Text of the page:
Environmental issues from the not so distant past

Amy Linsell
Thursday, 8 September 2022

The Commonwealth and its citizens have always had complicated relationship with the environment.

Australia’s vastness, and the sheer variety in its landscape, has affected the way it is governed and shaped its history. It is a land of extremes, with drought and flooding rains. Beaches and the outback frame the Australian identity.

The future will undeniably hold a range of unique environmental challenges, for not just Australia but the world.

To help us understand the challenges ahead of us we can also look to the past. We put our collection under the microscope to explore the Australian relationship with the environment.

Emu wars

After the First World War, the Western Australian soldier-settlement scheme granted blocks of land to returning veterans in the state’s south-west. By the 1930s many soldier settlers were struggling as a result of drought and low wheat prices.

To make matters worse, hordes of emus moved through the fields consuming crops and destroying fences. Soldier settlers met with the then Minister of Defence, George Pearce, and requested machine guns to cull the emus.

The cull began in 1932, but with public opinion strongly against it and the emus’ uncanny knack of scattering, the project was quickly abandoned with fewer than 1,000 emus killed. 

Following this unsuccessful cull, farmers continued to request military assistance to handle emu numbers again in 1934,1943 and 1948. Each request was refused by the Commonwealth government.

Tasmanian Franklin River

The 1982 plan to dam Tasmania’s Franklin River to generate hydro-electric power was deeply controversial. Despite bipartisan support for the project in the Tasmanian Parliament, many on the mainland were opposed. Conservationists from Tasmania, the mainland and around the world staged non-violent blockades of heavy machinery onsite.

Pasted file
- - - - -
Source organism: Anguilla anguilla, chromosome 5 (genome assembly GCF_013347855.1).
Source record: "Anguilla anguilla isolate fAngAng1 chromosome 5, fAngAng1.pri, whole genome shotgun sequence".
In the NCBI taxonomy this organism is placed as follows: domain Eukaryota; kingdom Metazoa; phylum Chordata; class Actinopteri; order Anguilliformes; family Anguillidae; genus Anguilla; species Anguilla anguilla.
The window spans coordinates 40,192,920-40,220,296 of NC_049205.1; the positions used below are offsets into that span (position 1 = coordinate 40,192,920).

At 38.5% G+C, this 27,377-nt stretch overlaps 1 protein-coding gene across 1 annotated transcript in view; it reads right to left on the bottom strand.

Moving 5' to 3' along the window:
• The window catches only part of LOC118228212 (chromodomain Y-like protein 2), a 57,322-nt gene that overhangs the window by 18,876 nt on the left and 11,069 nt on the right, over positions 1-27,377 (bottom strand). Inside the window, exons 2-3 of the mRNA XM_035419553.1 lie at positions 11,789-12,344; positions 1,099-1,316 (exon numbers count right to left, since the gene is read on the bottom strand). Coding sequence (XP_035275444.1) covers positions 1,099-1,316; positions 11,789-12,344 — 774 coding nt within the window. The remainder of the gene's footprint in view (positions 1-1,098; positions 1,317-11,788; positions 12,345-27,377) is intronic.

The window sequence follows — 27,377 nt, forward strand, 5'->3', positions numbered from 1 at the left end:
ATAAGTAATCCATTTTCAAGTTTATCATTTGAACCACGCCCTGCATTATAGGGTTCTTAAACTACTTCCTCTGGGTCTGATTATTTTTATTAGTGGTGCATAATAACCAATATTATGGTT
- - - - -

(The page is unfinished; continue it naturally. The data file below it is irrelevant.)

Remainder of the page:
Opposition to the dam got a boost when the Franklin River area was added to the UNESCO World Heritage List in December 1982. The following year, the new federal Labor government introduced regulations to halt work at the proposed dam site.

The Tasmanian Government challenged the move, however, the High Court upheld the regulations. It found the Federal Government was obliged by international treaty to protect the site. It has been argued that the demise of plans for the Franklin Dam largely ended the building of dams for the generation of hydroelectricity in Australia.


Caring for country

First Nations people have always been intimately connected to country. 

In 1979 the Commonwealth began an Aboriginal ranger program to manage the newly declared Kakadu National Park. It was recognized that traditional owners and the local community were best placed to provide advice and interpretation. 

The trainee rangers would undertake a 12-month course in which they could learn about, and share their knowledge of the land. Much of the training would happen on country. The rangers would then take the lead in caring for and interpreting country and culture in the park. Today, Aboriginal rangers continue to play an active role in management at Kakadu National Park.

A waterfall between two cliffs.

Twin falls at Kakadu National Park. NAA: A6135, K10/4/86/8. 

To learn more about some key moments in Australia’s environmental history visit the National Archives of Australia’s permanent exhibition, Connections / Mura gadi.